Water is a garden’s lifeblood. Getting water where it needs to be in a garden is a major consideration.
Watering a vegetable garden is always a challenge. As much as we love to garden, we often must admit we get a little lazy when it comes to supplying water to the garden. One method of giving your plants and seedlings water is by hand watering. You simply fill the watering can and purposefully give each plant a drink. This has become my preferred method of watering.
Benefits of Hand Watering
Although hand watering is more time consuming and labor intensive there are some real benefits in the garden.
Examine Your Plants
One benefit of hand watering is you are actually able to see how the plants are doing on a regular basis. You have to be physically present in the garden to hand water.
In the past, I tried the “stand at the edge of the garden and spray in water” technique. Standing at the edge of the garden allows you to see some plants close up, but not all. Later, when I would enter the garden to pick veggies I found over-ripened and giant vegetables, insect or fungal problems. Getting up close and personal allows you to keep better track of weed growth also.
More Evenly Watering Plants
Hand watering allows you to more evenly water plants. Standing at the edge of the garden doesn’t allow you to see the plants in the back. Now, I realize one does not need to firmly plant (excuse the pun) their feet to water the garden. Moving from side to side certainly is possible. However, plants can be damaged by dragging a heavy hose around. Hand watering allows you to regulate how much water each plant gets. You can be sure each plant is actually getting water.
What About Other Types of Watering Systems?
Last year, I tried a sprinkler oscillating hose in my vegetable garden. It had some problems. It was easy to turn the hose on and walk away. You will not know until later how much water each plant got. The plants near the sprinkler do well and those farther away do not. With a standard garden hose, you actually have a better idea of where the water goes.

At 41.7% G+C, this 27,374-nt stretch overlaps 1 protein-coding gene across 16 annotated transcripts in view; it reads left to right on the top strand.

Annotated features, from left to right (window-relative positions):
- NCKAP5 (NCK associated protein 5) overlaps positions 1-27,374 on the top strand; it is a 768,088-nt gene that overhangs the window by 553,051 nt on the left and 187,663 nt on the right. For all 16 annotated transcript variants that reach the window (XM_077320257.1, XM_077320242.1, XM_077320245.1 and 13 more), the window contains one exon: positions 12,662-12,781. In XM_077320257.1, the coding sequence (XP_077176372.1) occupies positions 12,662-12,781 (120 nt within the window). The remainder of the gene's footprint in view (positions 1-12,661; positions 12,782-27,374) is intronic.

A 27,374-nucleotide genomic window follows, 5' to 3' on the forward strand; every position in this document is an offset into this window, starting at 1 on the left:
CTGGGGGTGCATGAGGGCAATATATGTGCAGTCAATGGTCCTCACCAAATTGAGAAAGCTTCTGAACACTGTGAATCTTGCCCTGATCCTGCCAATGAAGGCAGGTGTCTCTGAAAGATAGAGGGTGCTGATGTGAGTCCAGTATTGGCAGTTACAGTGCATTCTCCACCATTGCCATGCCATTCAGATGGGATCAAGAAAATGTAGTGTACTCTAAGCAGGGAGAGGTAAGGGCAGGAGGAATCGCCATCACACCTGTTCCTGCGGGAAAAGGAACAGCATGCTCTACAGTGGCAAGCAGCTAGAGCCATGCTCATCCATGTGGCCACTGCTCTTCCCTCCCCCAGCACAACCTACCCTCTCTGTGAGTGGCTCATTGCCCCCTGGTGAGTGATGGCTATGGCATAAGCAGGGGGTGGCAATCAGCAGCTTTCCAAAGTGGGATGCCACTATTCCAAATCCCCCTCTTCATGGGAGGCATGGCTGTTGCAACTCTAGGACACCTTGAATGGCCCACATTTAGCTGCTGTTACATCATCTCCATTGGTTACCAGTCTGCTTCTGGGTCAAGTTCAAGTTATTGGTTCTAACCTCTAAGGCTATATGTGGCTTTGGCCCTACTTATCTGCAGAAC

With both the hose and sprinkler methods, there are other downsides. There is a lot of water lost through the sprinkler or garden hose through evaporation. This is definitely not an efficient use of a precious resource. You waste far less water through hand watering.
Another method of watering is a soaker hose. These hoses have tiny holes allowing water to seep out at the base of the plant to get to the roots. Water better reaches the plant’s roots which are the plant’s organ that absorbs water. Most plants do not absorb water through leaves. In fact, top watering can actually cause some fungal diseases to develop. Evaporation of water from leaf cuticles does not benefit plants. This is also another benefit of hand watering. You can make sure water is given where it needs to be.
Another hose method of watering is a drip hose. With this method, you lay out the hoses and put drip lines to feed specific plants. Drip hoses are not the same as soaker hoses.
The drip hose method uses feeder hoses from a main hose to get water directly to the roots and to specific plants. This method conserves water and is beneficial to plants. I bought a drip hose starter kit to use this year. However, there are a couple of reasons why I didn’t.
I increased the size of my garden to accommodate pumpkins. I love growing pumpkins. However, they take over everything. With the increased size of the garden, it might have been too much to use a drip hose.
However, the biggest reason I didn’t use this method, was that I didn’t get around to buying the supplies when the garden was planted. That’s how I started hand watering and realized its benefits.
This season the Upstate New York area has had very little rain. Many parts of the Northeast are still in a drought situation. Hand watering is conserving water in any situation while benefiting your plants.
Other Ways to Keep Moisture in the Garden
Besides watering gardens mulching is a great way to keep the soil moist. Two to three inches of mulch around flowering plants helps retain moisture and reduce evaporation. There are a variety of mulches for purchase for your desired color and landscaping decor. Whichever you choose, be sure to use enough around the plants for best results.
Tip for Moisture Control: Mulching around a vegetable garden isn’t recommended. Instead use landscape fabric to control both weeds and minimizing evaporation. Landscape staples, available at a local hardware store keep the fabric in place. The fabric can be placed between rows after planting. It can also be laid down with slits cut into it for placing bedding plants like tomatoes and peppers. Either method works.
Give hand watering a try. Depending on the size of your garden a variety of methods might help. Share with us what you do to keep your garden growing.